We will not be bystandersOn a trip to Seoul after the first Pyongyang-Washington meeting since the death of North Korean leader Kim Jong-il, Glyn Davies, the U.S. special representative for North Korea policy, said that he had “a sincere and useful conversation,” adding that there was some progress on the key issues of contention, including the suspension of uranium-enrichment programs pursued by the North. It is a positive sign for the peace and security of the Korean Peninsula that a mechanism for the resumption of the six-party talks is still being activated in the new Kim Jong-un era.
The United States and North Korea reportedly discussed preliminary steps to resume the six-party talks - such as suspension of North Korea’s uranium enrichment programs and sending an IAEA inspection team back to the North. The two sides also had an in-depth discussion on the issue of providing large-scale nutritional aid on humanitarian grounds. It is yet to be seen whether the meeting will produce tangible results. But it nevertheless provided the first opportunity for both sides to exchange their views in the post-Kim Jong-il era.
The problem is our equivocal attitude about the progress in the Washington-Pyongyang dialogue amid frozen South-North relations. Davies said that he emphasized to his North Korean counterparts that fundamental improvement in U.S.-North relations will be impossible without an improvement in South-North relations.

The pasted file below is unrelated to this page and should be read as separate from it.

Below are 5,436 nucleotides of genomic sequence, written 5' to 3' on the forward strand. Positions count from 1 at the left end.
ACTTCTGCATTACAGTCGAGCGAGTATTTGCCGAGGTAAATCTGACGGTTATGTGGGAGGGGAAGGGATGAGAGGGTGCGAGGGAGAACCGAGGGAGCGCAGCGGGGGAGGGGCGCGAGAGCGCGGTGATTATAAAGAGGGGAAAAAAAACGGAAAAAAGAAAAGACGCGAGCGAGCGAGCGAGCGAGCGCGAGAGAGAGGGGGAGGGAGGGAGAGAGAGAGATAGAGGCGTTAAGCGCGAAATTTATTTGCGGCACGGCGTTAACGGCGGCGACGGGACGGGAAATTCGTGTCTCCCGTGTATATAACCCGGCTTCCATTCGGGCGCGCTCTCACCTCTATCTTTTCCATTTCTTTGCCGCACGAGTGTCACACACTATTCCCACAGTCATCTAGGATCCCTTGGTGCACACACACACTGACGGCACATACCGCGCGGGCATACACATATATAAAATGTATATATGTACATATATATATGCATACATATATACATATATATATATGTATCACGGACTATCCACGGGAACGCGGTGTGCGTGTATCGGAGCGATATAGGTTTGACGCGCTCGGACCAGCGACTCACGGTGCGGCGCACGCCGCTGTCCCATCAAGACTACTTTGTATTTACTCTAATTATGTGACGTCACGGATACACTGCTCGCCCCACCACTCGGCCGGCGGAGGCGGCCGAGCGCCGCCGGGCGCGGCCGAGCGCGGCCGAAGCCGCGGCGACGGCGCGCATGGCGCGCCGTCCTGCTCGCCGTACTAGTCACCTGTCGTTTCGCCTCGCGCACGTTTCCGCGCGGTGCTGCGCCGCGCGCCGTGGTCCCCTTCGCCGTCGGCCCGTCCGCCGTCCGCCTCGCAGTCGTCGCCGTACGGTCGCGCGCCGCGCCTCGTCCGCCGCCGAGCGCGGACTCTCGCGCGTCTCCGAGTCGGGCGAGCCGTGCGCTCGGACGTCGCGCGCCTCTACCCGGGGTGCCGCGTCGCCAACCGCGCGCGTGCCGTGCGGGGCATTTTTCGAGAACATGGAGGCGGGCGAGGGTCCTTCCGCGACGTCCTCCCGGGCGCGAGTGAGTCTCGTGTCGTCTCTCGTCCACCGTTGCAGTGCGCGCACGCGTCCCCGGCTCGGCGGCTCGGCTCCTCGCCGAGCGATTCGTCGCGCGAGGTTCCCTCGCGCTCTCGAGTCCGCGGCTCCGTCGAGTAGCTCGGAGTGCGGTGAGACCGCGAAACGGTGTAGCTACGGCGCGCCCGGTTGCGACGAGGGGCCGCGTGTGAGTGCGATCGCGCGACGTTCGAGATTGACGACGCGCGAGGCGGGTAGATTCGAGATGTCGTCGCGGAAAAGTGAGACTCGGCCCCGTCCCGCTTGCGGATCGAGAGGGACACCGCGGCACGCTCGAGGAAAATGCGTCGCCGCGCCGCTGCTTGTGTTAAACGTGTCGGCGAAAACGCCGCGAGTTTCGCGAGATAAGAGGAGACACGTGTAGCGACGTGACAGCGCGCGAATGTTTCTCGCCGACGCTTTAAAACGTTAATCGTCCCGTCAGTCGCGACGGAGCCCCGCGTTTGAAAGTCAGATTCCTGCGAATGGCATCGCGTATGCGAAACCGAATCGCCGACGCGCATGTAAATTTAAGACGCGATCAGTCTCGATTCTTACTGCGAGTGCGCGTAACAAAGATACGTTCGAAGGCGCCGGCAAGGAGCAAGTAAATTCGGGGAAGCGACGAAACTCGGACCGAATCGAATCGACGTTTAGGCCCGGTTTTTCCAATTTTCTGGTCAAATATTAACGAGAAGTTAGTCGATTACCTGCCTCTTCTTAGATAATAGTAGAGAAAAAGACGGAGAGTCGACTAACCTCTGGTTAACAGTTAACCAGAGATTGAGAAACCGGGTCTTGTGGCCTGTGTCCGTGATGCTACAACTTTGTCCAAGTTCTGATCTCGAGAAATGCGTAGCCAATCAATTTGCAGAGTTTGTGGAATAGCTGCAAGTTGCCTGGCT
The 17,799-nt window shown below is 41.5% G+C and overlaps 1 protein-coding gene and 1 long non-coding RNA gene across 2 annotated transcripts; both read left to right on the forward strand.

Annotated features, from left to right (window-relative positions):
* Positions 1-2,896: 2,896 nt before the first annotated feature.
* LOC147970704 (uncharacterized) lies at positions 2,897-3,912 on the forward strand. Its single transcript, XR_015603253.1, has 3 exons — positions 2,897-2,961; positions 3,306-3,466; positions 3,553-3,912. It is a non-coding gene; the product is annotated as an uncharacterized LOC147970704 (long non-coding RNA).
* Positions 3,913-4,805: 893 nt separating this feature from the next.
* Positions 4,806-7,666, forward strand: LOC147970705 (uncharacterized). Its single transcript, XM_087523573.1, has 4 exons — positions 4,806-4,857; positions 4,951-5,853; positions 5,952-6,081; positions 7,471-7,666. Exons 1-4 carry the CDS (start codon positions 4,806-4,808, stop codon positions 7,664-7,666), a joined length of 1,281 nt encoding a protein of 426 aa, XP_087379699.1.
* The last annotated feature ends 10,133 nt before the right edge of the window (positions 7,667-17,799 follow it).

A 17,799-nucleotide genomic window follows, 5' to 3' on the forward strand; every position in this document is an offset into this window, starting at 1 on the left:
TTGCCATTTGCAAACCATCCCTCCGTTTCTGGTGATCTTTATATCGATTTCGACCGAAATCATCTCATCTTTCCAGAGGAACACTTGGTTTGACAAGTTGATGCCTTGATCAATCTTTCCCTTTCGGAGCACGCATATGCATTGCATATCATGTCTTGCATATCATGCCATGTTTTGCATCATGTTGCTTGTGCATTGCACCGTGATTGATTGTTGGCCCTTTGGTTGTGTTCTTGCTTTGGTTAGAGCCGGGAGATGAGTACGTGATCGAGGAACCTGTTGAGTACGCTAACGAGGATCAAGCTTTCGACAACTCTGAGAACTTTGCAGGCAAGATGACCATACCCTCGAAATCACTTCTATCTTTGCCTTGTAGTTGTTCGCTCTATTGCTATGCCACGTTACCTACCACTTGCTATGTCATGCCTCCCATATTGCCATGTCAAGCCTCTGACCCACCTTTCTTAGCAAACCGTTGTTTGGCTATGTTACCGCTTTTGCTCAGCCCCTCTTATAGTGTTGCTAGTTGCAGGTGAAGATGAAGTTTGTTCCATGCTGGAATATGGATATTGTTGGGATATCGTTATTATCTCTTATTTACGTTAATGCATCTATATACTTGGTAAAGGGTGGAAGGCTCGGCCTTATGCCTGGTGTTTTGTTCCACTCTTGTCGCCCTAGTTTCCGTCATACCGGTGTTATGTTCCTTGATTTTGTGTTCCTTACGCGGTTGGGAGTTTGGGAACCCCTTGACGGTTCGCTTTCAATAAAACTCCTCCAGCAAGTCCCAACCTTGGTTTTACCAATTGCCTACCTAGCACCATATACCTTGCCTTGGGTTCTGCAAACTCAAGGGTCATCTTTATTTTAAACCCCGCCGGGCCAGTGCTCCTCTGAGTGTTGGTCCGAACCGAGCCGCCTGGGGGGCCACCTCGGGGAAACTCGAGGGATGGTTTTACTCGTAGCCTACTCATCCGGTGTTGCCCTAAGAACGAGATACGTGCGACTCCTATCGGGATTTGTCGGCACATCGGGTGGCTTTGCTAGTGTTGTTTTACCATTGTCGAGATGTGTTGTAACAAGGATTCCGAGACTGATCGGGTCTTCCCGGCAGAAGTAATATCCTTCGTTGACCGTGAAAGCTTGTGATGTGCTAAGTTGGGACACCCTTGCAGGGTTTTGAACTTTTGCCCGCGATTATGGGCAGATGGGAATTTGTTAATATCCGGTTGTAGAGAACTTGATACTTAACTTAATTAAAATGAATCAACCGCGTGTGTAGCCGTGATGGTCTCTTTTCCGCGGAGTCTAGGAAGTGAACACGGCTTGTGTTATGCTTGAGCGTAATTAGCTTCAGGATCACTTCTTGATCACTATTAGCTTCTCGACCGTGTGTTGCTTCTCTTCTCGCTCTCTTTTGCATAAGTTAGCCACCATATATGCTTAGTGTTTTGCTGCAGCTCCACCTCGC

But it is still questionable how much significance we can attach to his statement. Last year, Seoul had two meetings with Pyongyang in accordance with an agreement that a South-North dialogue should precede a U.S.-North Korea meeting for the resumption of the six-party talks. In the meantime, however, a third high-level meeting between Washington and Pyongyang did take place when the essential South-North contact came to a halt.
If the U.S.-North dialogue makes further progress, it will cause worry that Pyongyang still favors its policy of talking with Washington without Seoul’s participation, not to speak of the dire possibility that the South-North stalemate could hinder the resumption of the six-party talks. To avert such a scenario, inter-Korean dialogue must be held in tandem with the U.S.-North meeting. We cannot blame the North forever for the suspension of dialogue, even though Pyongyang is more accountable for that.
Following the death of Kim Jong-il, North Korea is in a predicament. We should lend a hand, and the North must take it. There is no better way than continuing to knock on Pyongyang’s door - with patience and flexibility - because we are not a bystander in the peace process.